The week’s best rock and pop gigs: From The Darkness to Björk

Other highlights include Go-Betweens’ Robert Forster, Snow Patrol and Other Voices

Björk Björk: promising a “sci-fi pop concert”

Björk Björk: promising a “sci-fi pop concert”



Soda Blonde
Róisín Dubh, Galway
Soda Blonde is a new Irish act that you need to keep tabs on. It comprises former Little Green Cars members Faye O’Rourke, Adam O’Regan, Donagh Seaver O’Leary and Dylan Lynch, whose forte is witchy alt-pop. With cotton-soft vocals, frontwoman O’Rourke puts her all into the songwriting as the group’s sound wraps you up and only lands a sting when necessary. With their debut EP Terrible Hands freshly released, 2020 is going to be a big year for them. LB 


Grand Social, Dublin
Dubliner Aimée is surely marking our cards with the release of her latest ridiculously catchy single Don’t Bother. As a youngster YouTuber she was influenced by the likes of Britney Spears and Christina Aguilera, and as she advanced in years she took note of the sophisticated contemporary pop output of Demi Lovato and Ariana Grande (among others). The intersecting of these singers’ styles and Aimée’s own started last year (via her collaboration, with Mark McCabe, on Over Me), but 2019 has been a pivotal year in getting her individuality established – and Don’t Bother is just the beginning. TCL


Robert Forster
Whelan’s, Dublin
The former Go-Betweens songwriter and singer was in Ireland several months ago, so this is something of a surprisingly swift return. This gig, however, is a much quieter affair that sees Forster present Go-Betweens and solo material (the bulk of which will be from his two most recent albums, 2015’s Songs to Play and this year’s Inferno) acoustically, albeit in the company of violinist and life partner Karin Baeumler. Expect equal parts reverence and revelry from fans and performers alike. TCL

Cabal x AVA with O’Flynn
Dolan’s Warehouse, Limerick
Promoting Irish music, fashion and art is the beating heart of Cabal, the collective who put on regular parties and are long admirers of Belfast’s AVA Festival. This collaborative event marks Cabal’s first time hosting an international act, eclectic London electronic DJ O’Flynn. The line-up is hefty for this one, with Belfast’s Heads banging out the techno and Paul Byrne, the Cabal DJs, Daire O’Shaughnessy and Seán Aherne playing sets in the venue’s different spaces. LB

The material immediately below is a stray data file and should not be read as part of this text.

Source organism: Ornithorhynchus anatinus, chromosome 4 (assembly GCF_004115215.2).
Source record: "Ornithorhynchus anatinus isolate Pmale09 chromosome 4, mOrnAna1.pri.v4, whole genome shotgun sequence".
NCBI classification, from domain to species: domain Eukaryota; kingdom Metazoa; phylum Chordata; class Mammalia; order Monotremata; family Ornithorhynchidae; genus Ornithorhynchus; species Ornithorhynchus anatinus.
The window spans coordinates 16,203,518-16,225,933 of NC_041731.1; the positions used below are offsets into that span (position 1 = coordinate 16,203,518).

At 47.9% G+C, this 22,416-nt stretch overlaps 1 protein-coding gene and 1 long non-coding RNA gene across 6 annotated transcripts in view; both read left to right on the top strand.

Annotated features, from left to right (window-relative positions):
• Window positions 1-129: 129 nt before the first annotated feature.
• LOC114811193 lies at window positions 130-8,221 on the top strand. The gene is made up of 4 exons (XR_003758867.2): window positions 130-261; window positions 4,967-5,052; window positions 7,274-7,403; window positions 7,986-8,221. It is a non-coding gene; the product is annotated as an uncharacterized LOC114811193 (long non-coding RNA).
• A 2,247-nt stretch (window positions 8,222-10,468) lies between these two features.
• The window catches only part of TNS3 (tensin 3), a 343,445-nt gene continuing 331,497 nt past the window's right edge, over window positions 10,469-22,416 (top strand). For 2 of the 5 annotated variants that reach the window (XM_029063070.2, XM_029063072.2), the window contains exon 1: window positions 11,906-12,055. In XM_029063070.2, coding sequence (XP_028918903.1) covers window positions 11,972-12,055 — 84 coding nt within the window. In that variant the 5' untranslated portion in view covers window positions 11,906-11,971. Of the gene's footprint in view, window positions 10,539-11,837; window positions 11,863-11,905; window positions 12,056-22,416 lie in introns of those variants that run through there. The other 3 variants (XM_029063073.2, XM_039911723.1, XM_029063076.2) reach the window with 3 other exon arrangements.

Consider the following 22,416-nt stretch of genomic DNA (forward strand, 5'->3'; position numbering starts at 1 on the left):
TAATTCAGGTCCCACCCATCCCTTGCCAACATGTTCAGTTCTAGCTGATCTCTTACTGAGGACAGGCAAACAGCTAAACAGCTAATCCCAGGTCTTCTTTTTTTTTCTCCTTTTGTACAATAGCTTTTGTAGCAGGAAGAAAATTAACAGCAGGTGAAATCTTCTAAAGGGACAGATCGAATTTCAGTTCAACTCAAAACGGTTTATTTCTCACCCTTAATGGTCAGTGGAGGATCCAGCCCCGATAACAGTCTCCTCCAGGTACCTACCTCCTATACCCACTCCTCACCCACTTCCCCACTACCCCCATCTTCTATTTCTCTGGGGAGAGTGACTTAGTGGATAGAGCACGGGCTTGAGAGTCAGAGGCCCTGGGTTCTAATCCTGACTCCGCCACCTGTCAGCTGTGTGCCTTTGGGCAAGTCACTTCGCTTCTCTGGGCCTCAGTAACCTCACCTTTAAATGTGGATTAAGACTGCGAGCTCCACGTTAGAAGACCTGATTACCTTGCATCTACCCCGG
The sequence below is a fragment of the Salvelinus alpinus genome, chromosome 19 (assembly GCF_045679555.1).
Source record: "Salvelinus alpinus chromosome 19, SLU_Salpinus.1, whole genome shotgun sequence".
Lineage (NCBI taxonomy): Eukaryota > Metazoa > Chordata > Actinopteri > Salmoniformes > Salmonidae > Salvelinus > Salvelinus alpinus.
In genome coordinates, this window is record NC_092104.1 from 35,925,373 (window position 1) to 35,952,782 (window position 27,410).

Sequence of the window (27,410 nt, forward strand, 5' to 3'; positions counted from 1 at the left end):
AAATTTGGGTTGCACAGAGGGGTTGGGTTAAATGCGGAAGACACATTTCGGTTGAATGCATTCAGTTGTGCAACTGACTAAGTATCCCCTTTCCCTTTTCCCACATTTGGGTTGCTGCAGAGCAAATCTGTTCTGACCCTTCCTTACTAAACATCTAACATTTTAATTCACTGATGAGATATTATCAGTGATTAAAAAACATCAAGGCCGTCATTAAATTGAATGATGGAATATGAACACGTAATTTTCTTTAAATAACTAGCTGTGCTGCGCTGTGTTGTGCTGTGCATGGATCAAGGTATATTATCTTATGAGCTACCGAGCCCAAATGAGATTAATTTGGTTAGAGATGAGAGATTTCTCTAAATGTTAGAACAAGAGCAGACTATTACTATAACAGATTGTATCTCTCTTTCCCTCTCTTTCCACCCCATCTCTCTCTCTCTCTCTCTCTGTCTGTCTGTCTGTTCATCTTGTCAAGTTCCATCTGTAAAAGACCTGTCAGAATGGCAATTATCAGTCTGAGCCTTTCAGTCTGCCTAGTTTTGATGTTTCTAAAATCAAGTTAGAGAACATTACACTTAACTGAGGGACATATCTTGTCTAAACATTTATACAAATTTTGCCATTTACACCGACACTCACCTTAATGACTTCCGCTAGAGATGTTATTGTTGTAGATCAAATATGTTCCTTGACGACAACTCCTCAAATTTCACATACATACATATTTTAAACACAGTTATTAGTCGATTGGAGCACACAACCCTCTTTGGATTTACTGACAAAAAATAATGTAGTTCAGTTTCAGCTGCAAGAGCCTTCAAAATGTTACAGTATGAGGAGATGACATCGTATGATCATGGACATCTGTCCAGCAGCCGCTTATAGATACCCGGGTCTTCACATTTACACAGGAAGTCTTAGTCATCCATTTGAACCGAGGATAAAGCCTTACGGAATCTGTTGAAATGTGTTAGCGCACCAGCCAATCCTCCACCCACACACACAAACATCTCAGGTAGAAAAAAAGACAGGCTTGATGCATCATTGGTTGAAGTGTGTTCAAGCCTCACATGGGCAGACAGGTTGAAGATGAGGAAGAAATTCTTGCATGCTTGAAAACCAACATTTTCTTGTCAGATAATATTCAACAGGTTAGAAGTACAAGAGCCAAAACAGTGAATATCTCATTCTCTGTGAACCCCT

The Darkness
Cyprus Avenue, Cork; also Tuesday 26, Limelight 2, Belfast; Wednesday 27, Academy, Dublin
“The Darkness: like the mighty mother condor sitting upon a rock egg in a nest of curly hair on the side of a powerful mountain … ” In fairness the UK rock band did actually swoop down 17 years ago and take us by surprise with an ironic take on hair-metal. Oh, how we smirked at (and hummed along to) songs such as I Believe in a Thing Called Love and Growing on Me. Of course, the joke wore as thin as the hair on singer Justin Hawkins’s head, and within a few years the band had broken up. Now? Well, they’re back plugging their recently released concept album, Easter Is Cancelled. Relax. As usual, they’re joking ... All shows are sold out. TCL

Lilla Vargen
McHugh’s Basement, Belfast; also Tuesday 26, Whelan’s Upstairs, Dublin
Co Antrim singer-songwriter Lilla Vargen released one of the year’s best songs last month. Why Wait (and specifically its video, directed by TJ O’Grady Peyton, and which won Best Cinematography at this year’s Kinsale Shark Awards) highlights various breakdowns – personally and societally. The song is taken from her forthcoming EP, We Were Thunder, which is released next week. Between that, these gigs, and ambitious plans for next year, Vargen is odds-on to justifiably increase her commercial reach. TCL


Snow Patrol
Olympia Theatre, Dublin; also Thursday 28/Friday 29, Waterfront, Belfast
Twenty-five years of Snow Patrol may be too much for some people, but let’s cut the Northern Irish/Scottish band some slack – the first 10 years saw the band barely make a living. The remaining 15 have seen them clock up over a billion streams, a handful of platinum albums, an Ivor Novello award and too many nominations to mention. These relatively small Irish shows (all three sold out) plug the band’s latest album, Reworked, on which their best-known songs are revised as a means to highlight their legacy. The album, however, contains three new songs that hint at future creative directions. All change? We’ll see. TCL


An Evening with Ken Stringfellow
The Vintage Room, Workman’s Club, Dublin
Classic power-pop fans will be spoiled rotten tonight with the rare appearance in Ireland of Ken Stringfellow, founding member of The Posies, and a songwriter who has worked with the likes of Big Star, REM, Mercury Rev, Snow Patrol, and Robyn Hitchcock. The Californian has been touting his preferences for guitar pop-rock for over 30 years, and while this evening’s show will highlight some of these, the primary focus will be on Touched, an album released on September 11th, 2001, and regarded as one of his best solo works. As well as playing Touched in its entirety, Stringfellow will also be chatting and telling anecdotes. A gig for genuine fans, hence the intimacy of the venue space. TCL